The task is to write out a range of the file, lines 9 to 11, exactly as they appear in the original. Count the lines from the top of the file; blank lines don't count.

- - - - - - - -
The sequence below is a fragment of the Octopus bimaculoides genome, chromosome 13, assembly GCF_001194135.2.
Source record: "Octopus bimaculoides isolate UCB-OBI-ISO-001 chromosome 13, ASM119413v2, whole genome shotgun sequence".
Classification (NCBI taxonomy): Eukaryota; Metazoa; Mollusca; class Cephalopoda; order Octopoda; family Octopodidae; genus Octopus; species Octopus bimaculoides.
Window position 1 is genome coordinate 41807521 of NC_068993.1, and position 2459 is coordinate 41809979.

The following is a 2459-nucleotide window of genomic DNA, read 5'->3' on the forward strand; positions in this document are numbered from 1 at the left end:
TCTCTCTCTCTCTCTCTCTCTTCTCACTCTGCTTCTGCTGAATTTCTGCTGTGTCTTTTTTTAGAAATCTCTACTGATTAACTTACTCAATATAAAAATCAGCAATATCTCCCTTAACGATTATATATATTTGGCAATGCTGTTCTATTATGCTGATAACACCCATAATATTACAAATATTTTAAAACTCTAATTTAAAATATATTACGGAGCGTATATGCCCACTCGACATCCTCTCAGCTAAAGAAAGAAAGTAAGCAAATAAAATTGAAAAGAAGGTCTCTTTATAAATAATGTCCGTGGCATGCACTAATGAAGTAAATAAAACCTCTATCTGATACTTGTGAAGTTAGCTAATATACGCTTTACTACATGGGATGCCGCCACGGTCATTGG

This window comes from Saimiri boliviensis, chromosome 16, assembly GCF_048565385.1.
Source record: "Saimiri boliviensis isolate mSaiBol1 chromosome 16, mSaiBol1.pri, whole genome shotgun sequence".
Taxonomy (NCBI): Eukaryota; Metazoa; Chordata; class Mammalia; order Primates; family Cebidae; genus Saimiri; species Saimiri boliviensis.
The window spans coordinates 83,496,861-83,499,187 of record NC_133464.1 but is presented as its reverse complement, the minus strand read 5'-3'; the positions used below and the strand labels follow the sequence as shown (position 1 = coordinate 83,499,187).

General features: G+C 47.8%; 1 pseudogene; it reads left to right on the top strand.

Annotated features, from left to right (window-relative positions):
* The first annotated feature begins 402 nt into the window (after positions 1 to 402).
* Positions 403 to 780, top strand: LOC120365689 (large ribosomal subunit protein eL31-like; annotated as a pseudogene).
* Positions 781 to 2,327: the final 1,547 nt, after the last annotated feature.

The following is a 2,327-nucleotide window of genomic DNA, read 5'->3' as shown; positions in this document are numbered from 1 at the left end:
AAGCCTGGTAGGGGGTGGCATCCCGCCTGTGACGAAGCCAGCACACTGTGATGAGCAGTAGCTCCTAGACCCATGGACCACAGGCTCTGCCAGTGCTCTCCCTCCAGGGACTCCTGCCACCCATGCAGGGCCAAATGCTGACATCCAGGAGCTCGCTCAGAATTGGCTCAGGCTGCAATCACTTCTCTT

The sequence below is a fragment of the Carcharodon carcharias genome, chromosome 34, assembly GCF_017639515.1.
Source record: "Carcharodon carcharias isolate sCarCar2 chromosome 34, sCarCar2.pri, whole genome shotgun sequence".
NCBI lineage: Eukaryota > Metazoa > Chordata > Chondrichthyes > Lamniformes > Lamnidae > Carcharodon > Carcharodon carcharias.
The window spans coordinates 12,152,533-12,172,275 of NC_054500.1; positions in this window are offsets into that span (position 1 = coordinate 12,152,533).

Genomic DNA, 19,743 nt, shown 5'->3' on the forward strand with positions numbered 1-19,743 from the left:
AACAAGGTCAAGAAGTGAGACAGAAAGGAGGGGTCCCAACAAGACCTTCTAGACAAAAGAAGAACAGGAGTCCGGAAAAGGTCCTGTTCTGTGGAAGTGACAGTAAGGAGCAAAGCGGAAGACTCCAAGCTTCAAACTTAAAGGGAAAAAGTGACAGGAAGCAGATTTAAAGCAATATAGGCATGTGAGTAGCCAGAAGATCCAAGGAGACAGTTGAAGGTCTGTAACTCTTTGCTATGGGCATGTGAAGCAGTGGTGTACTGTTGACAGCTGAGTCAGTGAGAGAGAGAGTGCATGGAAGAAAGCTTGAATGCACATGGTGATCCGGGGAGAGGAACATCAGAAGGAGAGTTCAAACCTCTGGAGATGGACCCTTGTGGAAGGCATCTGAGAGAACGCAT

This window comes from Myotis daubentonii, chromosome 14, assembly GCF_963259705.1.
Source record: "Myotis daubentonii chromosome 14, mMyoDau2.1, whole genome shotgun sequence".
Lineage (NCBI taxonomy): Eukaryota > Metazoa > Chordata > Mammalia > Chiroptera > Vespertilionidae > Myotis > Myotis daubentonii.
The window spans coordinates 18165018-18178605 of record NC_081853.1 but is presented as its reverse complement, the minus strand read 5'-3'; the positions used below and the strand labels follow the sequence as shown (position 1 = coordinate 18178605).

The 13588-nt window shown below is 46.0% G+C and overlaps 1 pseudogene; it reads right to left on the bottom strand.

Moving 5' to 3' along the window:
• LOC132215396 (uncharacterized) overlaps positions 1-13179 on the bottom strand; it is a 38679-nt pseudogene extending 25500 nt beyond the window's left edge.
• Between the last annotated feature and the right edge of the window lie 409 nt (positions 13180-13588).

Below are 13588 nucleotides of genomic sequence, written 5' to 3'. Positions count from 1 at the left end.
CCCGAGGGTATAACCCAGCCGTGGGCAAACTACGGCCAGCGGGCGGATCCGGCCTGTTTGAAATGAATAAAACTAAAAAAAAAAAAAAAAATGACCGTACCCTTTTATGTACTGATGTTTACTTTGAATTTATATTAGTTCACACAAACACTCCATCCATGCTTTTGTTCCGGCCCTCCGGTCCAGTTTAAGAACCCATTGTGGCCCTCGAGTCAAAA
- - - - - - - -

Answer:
Taxonomy (NCBI): Eukaryota; Metazoa; Chordata; class Mammalia; order Primates; family Cebidae; genus Saimiri; species Saimiri boliviensis.
The window spans coordinates 83,496,861-83,499,187 of record NC_133464.1 but is presented as its reverse complement, the minus strand read 5'-3'; the positions used below and the strand labels follow the sequence as shown (position 1 = coordinate 83,499,187).

General features: G+C 47.8%; 1 pseudogene; it reads left to right on the top strand.